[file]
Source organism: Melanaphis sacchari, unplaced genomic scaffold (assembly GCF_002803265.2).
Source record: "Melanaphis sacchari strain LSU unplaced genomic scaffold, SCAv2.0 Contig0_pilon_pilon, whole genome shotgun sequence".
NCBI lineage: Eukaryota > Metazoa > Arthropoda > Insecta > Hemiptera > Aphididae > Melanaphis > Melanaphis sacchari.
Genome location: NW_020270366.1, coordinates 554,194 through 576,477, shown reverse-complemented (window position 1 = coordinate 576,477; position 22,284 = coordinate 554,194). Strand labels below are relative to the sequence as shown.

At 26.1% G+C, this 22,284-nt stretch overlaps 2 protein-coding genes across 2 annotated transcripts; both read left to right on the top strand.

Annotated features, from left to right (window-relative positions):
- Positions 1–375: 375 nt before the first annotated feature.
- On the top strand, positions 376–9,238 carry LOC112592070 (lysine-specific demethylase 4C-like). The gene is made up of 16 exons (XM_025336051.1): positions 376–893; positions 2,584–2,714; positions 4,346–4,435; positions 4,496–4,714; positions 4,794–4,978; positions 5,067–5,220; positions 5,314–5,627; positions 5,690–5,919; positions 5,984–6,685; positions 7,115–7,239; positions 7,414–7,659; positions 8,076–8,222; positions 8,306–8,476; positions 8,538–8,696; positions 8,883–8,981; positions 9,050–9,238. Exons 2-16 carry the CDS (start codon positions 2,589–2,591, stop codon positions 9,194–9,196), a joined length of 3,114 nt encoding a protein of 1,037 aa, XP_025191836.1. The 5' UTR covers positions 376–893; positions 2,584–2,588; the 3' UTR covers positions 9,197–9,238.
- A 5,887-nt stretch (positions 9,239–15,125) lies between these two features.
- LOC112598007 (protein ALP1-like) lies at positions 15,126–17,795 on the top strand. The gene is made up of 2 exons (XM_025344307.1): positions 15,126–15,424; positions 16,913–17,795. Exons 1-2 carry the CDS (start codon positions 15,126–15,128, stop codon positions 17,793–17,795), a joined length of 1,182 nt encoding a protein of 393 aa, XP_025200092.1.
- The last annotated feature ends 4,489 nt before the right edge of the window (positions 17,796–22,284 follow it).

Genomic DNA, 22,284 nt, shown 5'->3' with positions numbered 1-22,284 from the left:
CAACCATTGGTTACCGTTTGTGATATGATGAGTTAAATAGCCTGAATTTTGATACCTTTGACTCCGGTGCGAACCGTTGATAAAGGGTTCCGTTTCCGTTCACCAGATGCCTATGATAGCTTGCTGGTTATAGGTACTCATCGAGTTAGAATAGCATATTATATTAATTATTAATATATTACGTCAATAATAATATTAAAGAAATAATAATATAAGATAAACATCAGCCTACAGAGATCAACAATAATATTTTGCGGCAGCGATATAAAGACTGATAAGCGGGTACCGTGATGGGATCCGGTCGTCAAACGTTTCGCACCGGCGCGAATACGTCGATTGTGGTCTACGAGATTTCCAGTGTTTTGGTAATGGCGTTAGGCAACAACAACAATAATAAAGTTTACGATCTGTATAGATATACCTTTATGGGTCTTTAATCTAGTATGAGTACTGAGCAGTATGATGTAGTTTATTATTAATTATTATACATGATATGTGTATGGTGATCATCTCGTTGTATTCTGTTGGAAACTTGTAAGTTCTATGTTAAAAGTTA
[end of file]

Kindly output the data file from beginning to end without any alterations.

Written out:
Source organism: Melanaphis sacchari, unplaced genomic scaffold (assembly GCF_002803265.2).
Source record: "Melanaphis sacchari strain LSU unplaced genomic scaffold, SCAv2.0 Contig0_pilon_pilon, whole genome shotgun sequence".
NCBI lineage: Eukaryota > Metazoa > Arthropoda > Insecta > Hemiptera > Aphididae > Melanaphis > Melanaphis sacchari.
Genome location: NW_020270366.1, coordinates 554,194 through 576,477, shown reverse-complemented (window position 1 = coordinate 576,477; position 22,284 = coordinate 554,194). Strand labels below are relative to the sequence as shown.

At 26.1% G+C, this 22,284-nt stretch overlaps 2 protein-coding genes across 2 annotated transcripts; both read left to right on the top strand.

Annotated features, from left to right (window-relative positions):
- Positions 1–375: 375 nt before the first annotated feature.
- On the top strand, positions 376–9,238 carry LOC112592070 (lysine-specific demethylase 4C-like). The gene is made up of 16 exons (XM_025336051.1): positions 376–893; positions 2,584–2,714; positions 4,346–4,435; positions 4,496–4,714; positions 4,794–4,978; positions 5,067–5,220; positions 5,314–5,627; positions 5,690–5,919; positions 5,984–6,685; positions 7,115–7,239; positions 7,414–7,659; positions 8,076–8,222; positions 8,306–8,476; positions 8,538–8,696; positions 8,883–8,981; positions 9,050–9,238. Exons 2-16 carry the CDS (start codon positions 2,589–2,591, stop codon positions 9,194–9,196), a joined length of 3,114 nt encoding a protein of 1,037 aa, XP_025191836.1. The 5' UTR covers positions 376–893; positions 2,584–2,588; the 3' UTR covers positions 9,197–9,238.
- A 5,887-nt stretch (positions 9,239–15,125) lies between these two features.
- LOC112598007 (protein ALP1-like) lies at positions 15,126–17,795 on the top strand. The gene is made up of 2 exons (XM_025344307.1): positions 15,126–15,424; positions 16,913–17,795. Exons 1-2 carry the CDS (start codon positions 15,126–15,128, stop codon positions 17,793–17,795), a joined length of 1,182 nt encoding a protein of 393 aa, XP_025200092.1.
- The last annotated feature ends 4,489 nt before the right edge of the window (positions 17,796–22,284 follow it).

Genomic DNA, 22,284 nt, shown 5'->3' with positions numbered 1-22,284 from the left:
CAACCATTGGTTACCGTTTGTGATATGATGAGTTAAATAGCCTGAATTTTGATACCTTTGACTCCGGTGCGAACCGTTGATAAAGGGTTCCGTTTCCGTTCACCAGATGCCTATGATAGCTTGCTGGTTATAGGTACTCATCGAGTTAGAATAGCATATTATATTAATTATTAATATATTACGTCAATAATAATATTAAAGAAATAATAATATAAGATAAACATCAGCCTACAGAGATCAACAATAATATTTTGCGGCAGCGATATAAAGACTGATAAGCGGGTACCGTGATGGGATCCGGTCGTCAAACGTTTCGCACCGGCGCGAATACGTCGATTGTGGTCTACGAGATTTCCAGTGTTTTGGTAATGGCGTTAGGCAACAACAACAATAATAAAGTTTACGATCTGTATAGATATACCTTTATGGGTCTTTAATCTAGTATGAGTACTGAGCAGTATGATGTAGTTTATTATTAATTATTATACATGATATGTGTATGGTGATCATCTCGTTGTATTCTGTTGGAAACTTGTAAGTTCTATGTTAAAAGTTA